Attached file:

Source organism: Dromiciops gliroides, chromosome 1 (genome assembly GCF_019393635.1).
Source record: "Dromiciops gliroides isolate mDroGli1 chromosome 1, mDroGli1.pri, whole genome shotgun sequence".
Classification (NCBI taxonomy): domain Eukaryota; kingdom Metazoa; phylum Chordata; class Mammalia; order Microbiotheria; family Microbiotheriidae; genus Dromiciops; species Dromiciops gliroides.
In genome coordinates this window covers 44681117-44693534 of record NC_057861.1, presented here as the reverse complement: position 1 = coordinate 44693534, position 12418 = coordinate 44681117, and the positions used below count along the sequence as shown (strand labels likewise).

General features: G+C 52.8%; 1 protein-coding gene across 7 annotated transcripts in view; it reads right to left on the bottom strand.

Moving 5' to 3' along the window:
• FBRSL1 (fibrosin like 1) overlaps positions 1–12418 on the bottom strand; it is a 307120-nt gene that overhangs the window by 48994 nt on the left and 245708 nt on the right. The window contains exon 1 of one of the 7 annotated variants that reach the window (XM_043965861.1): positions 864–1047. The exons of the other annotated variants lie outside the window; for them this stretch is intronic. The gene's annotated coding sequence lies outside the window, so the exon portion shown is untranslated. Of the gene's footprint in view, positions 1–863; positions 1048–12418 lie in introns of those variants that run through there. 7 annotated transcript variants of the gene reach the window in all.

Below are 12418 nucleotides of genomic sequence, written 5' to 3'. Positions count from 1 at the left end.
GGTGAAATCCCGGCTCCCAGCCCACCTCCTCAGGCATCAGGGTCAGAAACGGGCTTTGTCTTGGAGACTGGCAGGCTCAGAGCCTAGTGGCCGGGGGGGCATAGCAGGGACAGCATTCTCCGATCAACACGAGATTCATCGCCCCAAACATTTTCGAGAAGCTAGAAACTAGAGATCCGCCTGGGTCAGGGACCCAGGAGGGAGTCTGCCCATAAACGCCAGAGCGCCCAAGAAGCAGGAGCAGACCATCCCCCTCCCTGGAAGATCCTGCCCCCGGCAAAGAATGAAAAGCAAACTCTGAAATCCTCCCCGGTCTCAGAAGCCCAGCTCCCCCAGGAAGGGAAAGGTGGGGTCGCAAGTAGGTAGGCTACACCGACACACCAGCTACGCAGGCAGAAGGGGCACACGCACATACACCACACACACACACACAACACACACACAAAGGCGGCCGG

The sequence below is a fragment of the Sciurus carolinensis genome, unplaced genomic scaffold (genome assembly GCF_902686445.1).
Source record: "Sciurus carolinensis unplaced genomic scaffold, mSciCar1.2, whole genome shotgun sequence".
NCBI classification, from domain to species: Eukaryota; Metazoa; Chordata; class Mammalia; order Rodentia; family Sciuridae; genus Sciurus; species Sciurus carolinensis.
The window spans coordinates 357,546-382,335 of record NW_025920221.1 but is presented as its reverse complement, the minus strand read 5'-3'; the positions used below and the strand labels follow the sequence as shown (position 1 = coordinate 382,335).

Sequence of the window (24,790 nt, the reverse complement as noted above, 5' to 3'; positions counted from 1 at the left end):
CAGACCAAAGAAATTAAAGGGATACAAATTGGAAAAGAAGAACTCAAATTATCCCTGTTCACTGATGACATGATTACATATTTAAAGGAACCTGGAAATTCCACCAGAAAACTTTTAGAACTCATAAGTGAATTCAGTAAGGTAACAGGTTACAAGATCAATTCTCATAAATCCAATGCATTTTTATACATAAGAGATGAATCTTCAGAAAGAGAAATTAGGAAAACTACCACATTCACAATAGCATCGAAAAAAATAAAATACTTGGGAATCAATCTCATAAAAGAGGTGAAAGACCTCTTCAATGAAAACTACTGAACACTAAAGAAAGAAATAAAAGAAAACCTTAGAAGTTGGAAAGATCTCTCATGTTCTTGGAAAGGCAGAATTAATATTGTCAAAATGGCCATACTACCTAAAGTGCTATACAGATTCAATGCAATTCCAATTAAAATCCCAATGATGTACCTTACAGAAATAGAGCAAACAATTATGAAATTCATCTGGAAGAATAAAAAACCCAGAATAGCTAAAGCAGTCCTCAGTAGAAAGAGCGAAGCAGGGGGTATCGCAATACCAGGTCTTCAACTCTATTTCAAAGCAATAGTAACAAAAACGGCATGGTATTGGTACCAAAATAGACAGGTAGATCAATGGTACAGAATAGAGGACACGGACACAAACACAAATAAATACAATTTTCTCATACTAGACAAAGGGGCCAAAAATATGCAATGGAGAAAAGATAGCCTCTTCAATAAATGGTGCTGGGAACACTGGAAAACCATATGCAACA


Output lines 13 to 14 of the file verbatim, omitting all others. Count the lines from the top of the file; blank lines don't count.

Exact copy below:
The window spans coordinates 357,546-382,335 of record NW_025920221.1 but is presented as its reverse complement, the minus strand read 5'-3'; the positions used below and the strand labels follow the sequence as shown (position 1 = coordinate 382,335).

Sequence of the window (24,790 nt, the reverse complement as noted above, 5' to 3'; positions counted from 1 at the left end):